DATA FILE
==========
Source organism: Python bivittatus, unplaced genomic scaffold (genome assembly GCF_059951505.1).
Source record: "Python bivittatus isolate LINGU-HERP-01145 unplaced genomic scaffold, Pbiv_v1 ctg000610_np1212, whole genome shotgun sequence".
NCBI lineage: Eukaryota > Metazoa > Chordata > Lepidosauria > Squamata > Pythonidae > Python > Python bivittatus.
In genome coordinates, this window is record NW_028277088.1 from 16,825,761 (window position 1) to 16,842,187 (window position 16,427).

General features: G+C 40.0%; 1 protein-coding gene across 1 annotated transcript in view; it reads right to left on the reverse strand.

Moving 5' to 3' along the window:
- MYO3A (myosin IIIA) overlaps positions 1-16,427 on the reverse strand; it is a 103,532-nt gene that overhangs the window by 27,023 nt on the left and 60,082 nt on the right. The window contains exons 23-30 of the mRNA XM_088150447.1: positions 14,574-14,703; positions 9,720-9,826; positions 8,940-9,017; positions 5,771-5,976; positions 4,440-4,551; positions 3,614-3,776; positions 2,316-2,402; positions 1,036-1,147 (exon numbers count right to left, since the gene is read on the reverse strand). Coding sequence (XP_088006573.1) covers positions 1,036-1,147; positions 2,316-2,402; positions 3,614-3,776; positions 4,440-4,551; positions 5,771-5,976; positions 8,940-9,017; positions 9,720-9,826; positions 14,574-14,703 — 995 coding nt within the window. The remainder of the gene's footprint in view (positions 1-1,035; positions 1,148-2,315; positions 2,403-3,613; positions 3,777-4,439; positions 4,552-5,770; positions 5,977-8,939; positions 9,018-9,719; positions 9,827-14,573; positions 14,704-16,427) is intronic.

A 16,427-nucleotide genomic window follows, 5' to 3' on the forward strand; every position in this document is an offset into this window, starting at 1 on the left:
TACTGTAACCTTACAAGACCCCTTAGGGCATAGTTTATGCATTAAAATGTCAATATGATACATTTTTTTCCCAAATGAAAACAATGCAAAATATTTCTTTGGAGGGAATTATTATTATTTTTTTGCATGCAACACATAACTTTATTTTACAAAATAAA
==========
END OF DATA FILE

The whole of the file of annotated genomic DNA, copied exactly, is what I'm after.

Source organism: Python bivittatus, unplaced genomic scaffold (genome assembly GCF_059951505.1).
Source record: "Python bivittatus isolate LINGU-HERP-01145 unplaced genomic scaffold, Pbiv_v1 ctg000610_np1212, whole genome shotgun sequence".
NCBI lineage: Eukaryota > Metazoa > Chordata > Lepidosauria > Squamata > Pythonidae > Python > Python bivittatus.
In genome coordinates, this window is record NW_028277088.1 from 16,825,761 (window position 1) to 16,842,187 (window position 16,427).

General features: G+C 40.0%; 1 protein-coding gene across 1 annotated transcript in view; it reads right to left on the reverse strand.

Moving 5' to 3' along the window:
- MYO3A (myosin IIIA) overlaps positions 1-16,427 on the reverse strand; it is a 103,532-nt gene that overhangs the window by 27,023 nt on the left and 60,082 nt on the right. The window contains exons 23-30 of the mRNA XM_088150447.1: positions 14,574-14,703; positions 9,720-9,826; positions 8,940-9,017; positions 5,771-5,976; positions 4,440-4,551; positions 3,614-3,776; positions 2,316-2,402; positions 1,036-1,147 (exon numbers count right to left, since the gene is read on the reverse strand). Coding sequence (XP_088006573.1) covers positions 1,036-1,147; positions 2,316-2,402; positions 3,614-3,776; positions 4,440-4,551; positions 5,771-5,976; positions 8,940-9,017; positions 9,720-9,826; positions 14,574-14,703 — 995 coding nt within the window. The remainder of the gene's footprint in view (positions 1-1,035; positions 1,148-2,315; positions 2,403-3,613; positions 3,777-4,439; positions 4,552-5,770; positions 5,977-8,939; positions 9,018-9,719; positions 9,827-14,573; positions 14,704-16,427) is intronic.

A 16,427-nucleotide genomic window follows, 5' to 3' on the forward strand; every position in this document is an offset into this window, starting at 1 on the left:
TACTGTAACCTTACAAGACCCCTTAGGGCATAGTTTATGCATTAAAATGTCAATATGATACATTTTTTTCCCAAATGAAAACAATGCAAAATATTTCTTTGGAGGGAATTATTATTATTTTTTTGCATGCAACACATAACTTTATTTTACAAAATAAA